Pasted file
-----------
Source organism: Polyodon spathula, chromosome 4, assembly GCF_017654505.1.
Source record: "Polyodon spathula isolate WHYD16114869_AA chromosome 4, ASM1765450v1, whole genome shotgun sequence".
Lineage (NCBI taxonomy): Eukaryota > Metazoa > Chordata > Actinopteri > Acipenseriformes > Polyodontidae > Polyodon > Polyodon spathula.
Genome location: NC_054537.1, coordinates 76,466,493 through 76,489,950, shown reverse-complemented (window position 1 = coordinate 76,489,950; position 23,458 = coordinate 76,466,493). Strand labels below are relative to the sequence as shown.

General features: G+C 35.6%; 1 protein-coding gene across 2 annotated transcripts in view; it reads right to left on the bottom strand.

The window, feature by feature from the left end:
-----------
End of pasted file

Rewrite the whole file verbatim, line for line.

Source organism: Polyodon spathula, chromosome 4, assembly GCF_017654505.1.
Source record: "Polyodon spathula isolate WHYD16114869_AA chromosome 4, ASM1765450v1, whole genome shotgun sequence".
Lineage (NCBI taxonomy): Eukaryota > Metazoa > Chordata > Actinopteri > Acipenseriformes > Polyodontidae > Polyodon > Polyodon spathula.
Genome location: NC_054537.1, coordinates 76,466,493 through 76,489,950, shown reverse-complemented (window position 1 = coordinate 76,489,950; position 23,458 = coordinate 76,466,493). Strand labels below are relative to the sequence as shown.

General features: G+C 35.6%; 1 protein-coding gene across 2 annotated transcripts in view; it reads right to left on the bottom strand.

The window, feature by feature from the left end: